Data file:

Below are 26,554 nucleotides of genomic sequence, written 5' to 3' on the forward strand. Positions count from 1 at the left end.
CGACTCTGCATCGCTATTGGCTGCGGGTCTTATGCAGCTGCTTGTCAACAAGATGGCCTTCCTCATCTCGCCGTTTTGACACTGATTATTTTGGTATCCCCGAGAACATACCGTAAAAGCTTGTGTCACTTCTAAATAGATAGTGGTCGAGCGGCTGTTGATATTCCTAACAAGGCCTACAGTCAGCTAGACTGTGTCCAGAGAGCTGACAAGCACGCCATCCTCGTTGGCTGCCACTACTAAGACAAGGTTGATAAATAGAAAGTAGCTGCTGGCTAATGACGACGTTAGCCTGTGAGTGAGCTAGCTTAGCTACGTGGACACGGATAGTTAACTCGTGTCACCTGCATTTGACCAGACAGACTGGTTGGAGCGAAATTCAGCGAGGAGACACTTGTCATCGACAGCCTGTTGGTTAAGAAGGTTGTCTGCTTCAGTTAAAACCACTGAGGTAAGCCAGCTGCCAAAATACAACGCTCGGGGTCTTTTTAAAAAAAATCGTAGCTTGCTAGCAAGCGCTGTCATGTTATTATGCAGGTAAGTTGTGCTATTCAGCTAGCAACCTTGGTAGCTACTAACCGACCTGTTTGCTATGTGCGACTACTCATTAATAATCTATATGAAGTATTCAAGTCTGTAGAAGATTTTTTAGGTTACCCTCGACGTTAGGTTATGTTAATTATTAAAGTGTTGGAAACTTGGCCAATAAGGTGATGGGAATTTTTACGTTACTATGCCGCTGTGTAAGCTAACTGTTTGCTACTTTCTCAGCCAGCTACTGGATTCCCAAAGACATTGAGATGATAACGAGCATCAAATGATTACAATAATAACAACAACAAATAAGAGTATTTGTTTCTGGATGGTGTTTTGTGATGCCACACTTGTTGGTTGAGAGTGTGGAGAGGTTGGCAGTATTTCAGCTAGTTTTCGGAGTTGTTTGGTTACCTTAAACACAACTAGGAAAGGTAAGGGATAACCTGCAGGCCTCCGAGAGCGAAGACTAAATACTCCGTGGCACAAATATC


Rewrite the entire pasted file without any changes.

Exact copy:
Below are 26,554 nucleotides of genomic sequence, written 5' to 3' on the forward strand. Positions count from 1 at the left end.
CGACTCTGCATCGCTATTGGCTGCGGGTCTTATGCAGCTGCTTGTCAACAAGATGGCCTTCCTCATCTCGCCGTTTTGACACTGATTATTTTGGTATCCCCGAGAACATACCGTAAAAGCTTGTGTCACTTCTAAATAGATAGTGGTCGAGCGGCTGTTGATATTCCTAACAAGGCCTACAGTCAGCTAGACTGTGTCCAGAGAGCTGACAAGCACGCCATCCTCGTTGGCTGCCACTACTAAGACAAGGTTGATAAATAGAAAGTAGCTGCTGGCTAATGACGACGTTAGCCTGTGAGTGAGCTAGCTTAGCTACGTGGACACGGATAGTTAACTCGTGTCACCTGCATTTGACCAGACAGACTGGTTGGAGCGAAATTCAGCGAGGAGACACTTGTCATCGACAGCCTGTTGGTTAAGAAGGTTGTCTGCTTCAGTTAAAACCACTGAGGTAAGCCAGCTGCCAAAATACAACGCTCGGGGTCTTTTTAAAAAAAATCGTAGCTTGCTAGCAAGCGCTGTCATGTTATTATGCAGGTAAGTTGTGCTATTCAGCTAGCAACCTTGGTAGCTACTAACCGACCTGTTTGCTATGTGCGACTACTCATTAATAATCTATATGAAGTATTCAAGTCTGTAGAAGATTTTTTAGGTTACCCTCGACGTTAGGTTATGTTAATTATTAAAGTGTTGGAAACTTGGCCAATAAGGTGATGGGAATTTTTACGTTACTATGCCGCTGTGTAAGCTAACTGTTTGCTACTTTCTCAGCCAGCTACTGGATTCCCAAAGACATTGAGATGATAACGAGCATCAAATGATTACAATAATAACAACAACAAATAAGAGTATTTGTTTCTGGATGGTGTTTTGTGATGCCACACTTGTTGGTTGAGAGTGTGGAGAGGTTGGCAGTATTTCAGCTAGTTTTCGGAGTTGTTTGGTTACCTTAAACACAACTAGGAAAGGTAAGGGATAACCTGCAGGCCTCCGAGAGCGAAGACTAAATACTCCGTGGCACAAATATC